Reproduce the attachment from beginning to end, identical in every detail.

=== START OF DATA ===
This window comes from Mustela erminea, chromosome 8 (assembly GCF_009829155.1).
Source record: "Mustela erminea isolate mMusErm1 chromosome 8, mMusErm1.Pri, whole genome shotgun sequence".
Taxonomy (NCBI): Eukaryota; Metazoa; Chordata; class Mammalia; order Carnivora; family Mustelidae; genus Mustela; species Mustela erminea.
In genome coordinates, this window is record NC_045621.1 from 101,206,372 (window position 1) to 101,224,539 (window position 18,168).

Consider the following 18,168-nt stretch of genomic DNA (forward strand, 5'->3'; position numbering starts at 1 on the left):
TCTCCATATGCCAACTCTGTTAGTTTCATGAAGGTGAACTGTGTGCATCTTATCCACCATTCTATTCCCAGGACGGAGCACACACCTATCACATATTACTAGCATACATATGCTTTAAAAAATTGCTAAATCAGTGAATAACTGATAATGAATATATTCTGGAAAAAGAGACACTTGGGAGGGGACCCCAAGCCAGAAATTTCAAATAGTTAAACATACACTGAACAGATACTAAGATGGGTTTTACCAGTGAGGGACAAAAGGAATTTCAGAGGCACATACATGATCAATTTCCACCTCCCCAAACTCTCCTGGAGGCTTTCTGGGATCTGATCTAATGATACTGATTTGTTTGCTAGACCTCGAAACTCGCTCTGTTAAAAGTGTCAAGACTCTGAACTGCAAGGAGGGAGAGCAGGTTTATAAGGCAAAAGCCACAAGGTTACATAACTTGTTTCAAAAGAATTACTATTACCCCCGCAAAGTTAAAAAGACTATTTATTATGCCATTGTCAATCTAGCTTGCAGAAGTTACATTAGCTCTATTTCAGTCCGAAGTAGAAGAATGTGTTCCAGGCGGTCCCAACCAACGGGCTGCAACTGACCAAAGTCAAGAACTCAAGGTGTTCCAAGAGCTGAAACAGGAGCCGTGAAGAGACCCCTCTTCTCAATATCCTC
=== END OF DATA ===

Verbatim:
This window comes from Mustela erminea, chromosome 8 (assembly GCF_009829155.1).
Source record: "Mustela erminea isolate mMusErm1 chromosome 8, mMusErm1.Pri, whole genome shotgun sequence".
Taxonomy (NCBI): Eukaryota; Metazoa; Chordata; class Mammalia; order Carnivora; family Mustelidae; genus Mustela; species Mustela erminea.
In genome coordinates, this window is record NC_045621.1 from 101,206,372 (window position 1) to 101,224,539 (window position 18,168).

Consider the following 18,168-nt stretch of genomic DNA (forward strand, 5'->3'; position numbering starts at 1 on the left):
TCTCCATATGCCAACTCTGTTAGTTTCATGAAGGTGAACTGTGTGCATCTTATCCACCATTCTATTCCCAGGACGGAGCACACACCTATCACATATTACTAGCATACATATGCTTTAAAAAATTGCTAAATCAGTGAATAACTGATAATGAATATATTCTGGAAAAAGAGACACTTGGGAGGGGACCCCAAGCCAGAAATTTCAAATAGTTAAACATACACTGAACAGATACTAAGATGGGTTTTACCAGTGAGGGACAAAAGGAATTTCAGAGGCACATACATGATCAATTTCCACCTCCCCAAACTCTCCTGGAGGCTTTCTGGGATCTGATCTAATGATACTGATTTGTTTGCTAGACCTCGAAACTCGCTCTGTTAAAAGTGTCAAGACTCTGAACTGCAAGGAGGGAGAGCAGGTTTATAAGGCAAAAGCCACAAGGTTACATAACTTGTTTCAAAAGAATTACTATTACCCCCGCAAAGTTAAAAAGACTATTTATTATGCCATTGTCAATCTAGCTTGCAGAAGTTACATTAGCTCTATTTCAGTCCGAAGTAGAAGAATGTGTTCCAGGCGGTCCCAACCAACGGGCTGCAACTGACCAAAGTCAAGAACTCAAGGTGTTCCAAGAGCTGAAACAGGAGCCGTGAAGAGACCCCTCTTCTCAATATCCTC